Symons conservation efforts set course for a new generation
Two young farmers are trying to push conservation practices further with the help of technology.
Cody and Caleb Symons took responsibility for a portion of their family’s multi-generational row crop farm six years ago in Michigan’s Saginaw Bay. Caleb, who manages the daily operations and sells LG Seeds, tells Brownfield carrying forward his dad’s no-till efforts was a no-brainer.
“You start no-till, you’re a lot more environmentally safe, you’re reducing your runoff into the lakes and streams,” he says. “And if you can get the same yield and you’re also saving fuel, don’t have to work the field 2-3 times—it’s cost savings on the farmers’ end as far as the bottom line of profitability, but also good for the environment.”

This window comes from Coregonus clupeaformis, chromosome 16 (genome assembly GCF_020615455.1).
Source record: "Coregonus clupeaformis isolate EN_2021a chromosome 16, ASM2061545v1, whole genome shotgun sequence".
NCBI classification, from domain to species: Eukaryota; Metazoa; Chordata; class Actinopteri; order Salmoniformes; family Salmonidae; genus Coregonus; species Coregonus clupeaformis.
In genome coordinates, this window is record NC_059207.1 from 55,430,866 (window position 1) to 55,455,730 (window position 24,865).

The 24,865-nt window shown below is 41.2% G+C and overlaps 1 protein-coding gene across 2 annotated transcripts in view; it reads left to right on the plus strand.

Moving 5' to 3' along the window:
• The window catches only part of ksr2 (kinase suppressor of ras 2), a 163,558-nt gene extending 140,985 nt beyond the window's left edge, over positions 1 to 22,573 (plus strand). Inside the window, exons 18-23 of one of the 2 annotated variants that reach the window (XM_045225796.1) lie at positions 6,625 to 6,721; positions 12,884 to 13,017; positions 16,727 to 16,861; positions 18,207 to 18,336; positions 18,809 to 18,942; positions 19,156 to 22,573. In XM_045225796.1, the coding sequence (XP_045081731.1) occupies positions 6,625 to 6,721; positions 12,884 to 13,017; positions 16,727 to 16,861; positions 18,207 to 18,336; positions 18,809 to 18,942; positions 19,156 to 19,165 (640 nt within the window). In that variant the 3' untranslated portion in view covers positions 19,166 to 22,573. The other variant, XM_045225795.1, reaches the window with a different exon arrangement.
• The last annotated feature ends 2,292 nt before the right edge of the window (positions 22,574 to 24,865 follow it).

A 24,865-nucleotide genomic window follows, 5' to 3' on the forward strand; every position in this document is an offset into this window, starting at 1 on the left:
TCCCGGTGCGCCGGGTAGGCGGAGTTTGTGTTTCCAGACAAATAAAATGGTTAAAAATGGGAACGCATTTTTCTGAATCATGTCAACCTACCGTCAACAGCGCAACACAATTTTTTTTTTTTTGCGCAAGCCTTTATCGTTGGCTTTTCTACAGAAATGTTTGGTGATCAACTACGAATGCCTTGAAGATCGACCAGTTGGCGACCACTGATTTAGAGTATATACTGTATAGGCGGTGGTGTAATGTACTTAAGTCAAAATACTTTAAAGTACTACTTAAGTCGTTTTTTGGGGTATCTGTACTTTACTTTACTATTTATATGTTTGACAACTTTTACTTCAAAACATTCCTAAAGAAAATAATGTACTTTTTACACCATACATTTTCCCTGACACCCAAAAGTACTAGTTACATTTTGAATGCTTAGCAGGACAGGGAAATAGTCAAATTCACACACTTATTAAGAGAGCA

Cody, who works off the farm as an industrial engineer for General Motors, says The Nature Conservancy and local conservation district helped them identify more practices they could implement across their 550 acres.
“To push the boundaries a little bit more we’ve introduced some cover crops, done a lot of grid sampling, looking at variable rate fertilizer and applying that across all of our acres,” he shares. “We’re just trying to make the best of what we have and do it with as little inputs as we can.”
The brothers started planting green into cereal rye with 20 acres and have been expanding and tweaking management since while getting their farm verified with the Michigan Agricultural Environmental Assurance Program.
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Author: Nicole Heslip